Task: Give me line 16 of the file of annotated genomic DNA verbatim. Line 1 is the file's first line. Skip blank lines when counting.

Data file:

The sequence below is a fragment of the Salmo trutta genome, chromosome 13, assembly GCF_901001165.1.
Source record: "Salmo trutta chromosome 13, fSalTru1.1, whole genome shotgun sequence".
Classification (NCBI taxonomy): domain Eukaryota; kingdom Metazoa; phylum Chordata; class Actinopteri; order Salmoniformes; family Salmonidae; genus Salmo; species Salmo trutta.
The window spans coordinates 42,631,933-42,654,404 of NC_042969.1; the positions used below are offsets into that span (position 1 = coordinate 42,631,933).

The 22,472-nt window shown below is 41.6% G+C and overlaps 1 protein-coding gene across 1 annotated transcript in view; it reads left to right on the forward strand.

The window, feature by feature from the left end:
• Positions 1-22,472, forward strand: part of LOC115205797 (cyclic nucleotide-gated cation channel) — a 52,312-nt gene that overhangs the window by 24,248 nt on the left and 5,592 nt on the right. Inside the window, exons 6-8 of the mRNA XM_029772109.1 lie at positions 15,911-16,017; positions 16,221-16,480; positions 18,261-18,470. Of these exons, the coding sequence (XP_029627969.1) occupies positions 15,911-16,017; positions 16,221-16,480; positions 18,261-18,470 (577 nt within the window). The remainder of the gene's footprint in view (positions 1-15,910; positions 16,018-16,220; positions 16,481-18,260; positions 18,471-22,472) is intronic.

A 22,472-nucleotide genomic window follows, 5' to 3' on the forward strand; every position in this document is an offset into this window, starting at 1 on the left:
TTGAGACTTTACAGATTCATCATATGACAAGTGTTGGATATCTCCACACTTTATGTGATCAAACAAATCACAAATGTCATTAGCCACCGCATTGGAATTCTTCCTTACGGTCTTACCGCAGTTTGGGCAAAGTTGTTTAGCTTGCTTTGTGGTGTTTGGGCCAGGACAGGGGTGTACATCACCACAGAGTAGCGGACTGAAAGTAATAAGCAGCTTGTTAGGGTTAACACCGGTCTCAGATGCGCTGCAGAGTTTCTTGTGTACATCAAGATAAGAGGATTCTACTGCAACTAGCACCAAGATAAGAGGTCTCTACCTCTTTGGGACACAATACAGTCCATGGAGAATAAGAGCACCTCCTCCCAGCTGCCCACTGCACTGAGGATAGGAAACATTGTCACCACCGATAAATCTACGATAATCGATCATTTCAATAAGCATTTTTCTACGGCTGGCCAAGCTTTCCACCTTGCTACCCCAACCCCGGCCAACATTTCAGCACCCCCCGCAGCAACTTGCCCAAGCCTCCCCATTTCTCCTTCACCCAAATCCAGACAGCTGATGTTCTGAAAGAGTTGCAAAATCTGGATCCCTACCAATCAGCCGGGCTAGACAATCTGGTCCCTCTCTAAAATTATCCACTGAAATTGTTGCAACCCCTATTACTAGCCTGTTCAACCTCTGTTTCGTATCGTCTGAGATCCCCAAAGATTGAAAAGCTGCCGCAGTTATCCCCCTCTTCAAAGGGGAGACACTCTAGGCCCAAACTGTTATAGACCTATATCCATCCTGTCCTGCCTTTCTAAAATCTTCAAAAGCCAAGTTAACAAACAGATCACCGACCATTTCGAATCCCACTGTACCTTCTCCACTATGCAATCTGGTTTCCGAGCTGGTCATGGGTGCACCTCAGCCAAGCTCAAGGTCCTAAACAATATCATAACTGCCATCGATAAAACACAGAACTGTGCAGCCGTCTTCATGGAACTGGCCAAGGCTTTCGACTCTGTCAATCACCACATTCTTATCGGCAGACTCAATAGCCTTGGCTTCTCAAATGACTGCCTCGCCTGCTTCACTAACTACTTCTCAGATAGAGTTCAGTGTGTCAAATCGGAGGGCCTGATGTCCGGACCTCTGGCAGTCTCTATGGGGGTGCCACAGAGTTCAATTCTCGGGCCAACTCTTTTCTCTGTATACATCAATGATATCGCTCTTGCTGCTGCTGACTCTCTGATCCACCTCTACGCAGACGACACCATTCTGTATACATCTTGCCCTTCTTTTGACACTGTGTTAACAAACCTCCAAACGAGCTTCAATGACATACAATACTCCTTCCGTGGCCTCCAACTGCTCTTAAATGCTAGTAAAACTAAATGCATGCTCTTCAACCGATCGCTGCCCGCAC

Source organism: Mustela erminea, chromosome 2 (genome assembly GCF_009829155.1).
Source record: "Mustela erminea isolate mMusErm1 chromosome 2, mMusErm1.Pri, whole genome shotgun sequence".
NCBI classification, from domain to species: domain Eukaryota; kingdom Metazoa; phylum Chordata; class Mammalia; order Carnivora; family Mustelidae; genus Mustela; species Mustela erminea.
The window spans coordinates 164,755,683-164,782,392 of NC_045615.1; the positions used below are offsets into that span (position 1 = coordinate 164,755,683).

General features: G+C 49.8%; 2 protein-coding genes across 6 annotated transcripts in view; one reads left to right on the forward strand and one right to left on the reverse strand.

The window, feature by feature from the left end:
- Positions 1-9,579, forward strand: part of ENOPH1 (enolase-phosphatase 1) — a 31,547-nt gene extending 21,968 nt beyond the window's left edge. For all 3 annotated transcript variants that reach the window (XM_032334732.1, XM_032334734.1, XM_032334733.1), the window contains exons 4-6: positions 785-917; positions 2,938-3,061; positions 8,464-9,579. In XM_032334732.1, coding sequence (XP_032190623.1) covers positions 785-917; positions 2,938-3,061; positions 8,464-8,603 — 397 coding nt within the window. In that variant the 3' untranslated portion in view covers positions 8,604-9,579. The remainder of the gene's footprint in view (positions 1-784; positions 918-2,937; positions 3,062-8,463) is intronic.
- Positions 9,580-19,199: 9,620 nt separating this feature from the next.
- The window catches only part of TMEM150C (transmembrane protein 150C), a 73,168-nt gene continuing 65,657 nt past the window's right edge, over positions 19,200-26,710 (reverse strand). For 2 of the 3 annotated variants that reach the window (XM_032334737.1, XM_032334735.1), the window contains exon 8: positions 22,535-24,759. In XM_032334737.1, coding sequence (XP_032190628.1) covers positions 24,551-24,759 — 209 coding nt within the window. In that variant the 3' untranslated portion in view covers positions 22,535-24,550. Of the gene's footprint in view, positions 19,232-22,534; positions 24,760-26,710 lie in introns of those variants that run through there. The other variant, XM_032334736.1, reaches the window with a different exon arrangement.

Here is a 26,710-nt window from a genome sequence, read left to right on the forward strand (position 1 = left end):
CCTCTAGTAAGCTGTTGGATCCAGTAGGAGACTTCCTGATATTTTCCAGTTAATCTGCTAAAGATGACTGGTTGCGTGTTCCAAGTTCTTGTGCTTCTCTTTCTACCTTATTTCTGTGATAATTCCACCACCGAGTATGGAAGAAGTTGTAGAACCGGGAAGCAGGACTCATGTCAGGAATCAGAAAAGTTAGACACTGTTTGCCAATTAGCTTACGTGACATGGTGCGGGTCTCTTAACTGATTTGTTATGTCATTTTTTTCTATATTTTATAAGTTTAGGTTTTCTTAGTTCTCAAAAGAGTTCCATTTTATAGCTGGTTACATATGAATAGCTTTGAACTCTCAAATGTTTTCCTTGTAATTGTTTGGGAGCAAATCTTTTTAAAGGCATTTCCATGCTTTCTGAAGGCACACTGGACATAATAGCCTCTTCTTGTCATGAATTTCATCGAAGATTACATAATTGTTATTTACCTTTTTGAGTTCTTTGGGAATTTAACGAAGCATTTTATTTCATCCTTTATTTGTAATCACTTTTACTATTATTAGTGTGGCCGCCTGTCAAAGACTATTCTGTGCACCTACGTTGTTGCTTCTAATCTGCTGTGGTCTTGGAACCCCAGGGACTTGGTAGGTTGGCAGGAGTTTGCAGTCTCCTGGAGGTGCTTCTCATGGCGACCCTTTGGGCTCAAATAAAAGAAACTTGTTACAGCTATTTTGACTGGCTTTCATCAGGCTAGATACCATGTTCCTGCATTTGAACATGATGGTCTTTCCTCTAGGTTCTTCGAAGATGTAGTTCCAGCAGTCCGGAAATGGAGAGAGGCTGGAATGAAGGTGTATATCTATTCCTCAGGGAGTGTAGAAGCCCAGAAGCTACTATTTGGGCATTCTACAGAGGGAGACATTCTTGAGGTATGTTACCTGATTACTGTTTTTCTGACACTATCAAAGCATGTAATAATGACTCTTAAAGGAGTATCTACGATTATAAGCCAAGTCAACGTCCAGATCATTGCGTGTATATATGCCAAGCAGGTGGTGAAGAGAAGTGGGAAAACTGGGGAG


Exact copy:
- Positions 1-9,579, forward strand: part of ENOPH1 (enolase-phosphatase 1) — a 31,547-nt gene extending 21,968 nt beyond the window's left edge. For all 3 annotated transcript variants that reach the window (XM_032334732.1, XM_032334734.1, XM_032334733.1), the window contains exons 4-6: positions 785-917; positions 2,938-3,061; positions 8,464-9,579. In XM_032334732.1, coding sequence (XP_032190623.1) covers positions 785-917; positions 2,938-3,061; positions 8,464-8,603 — 397 coding nt within the window. In that variant the 3' untranslated portion in view covers positions 8,604-9,579. The remainder of the gene's footprint in view (positions 1-784; positions 918-2,937; positions 3,062-8,463) is intronic.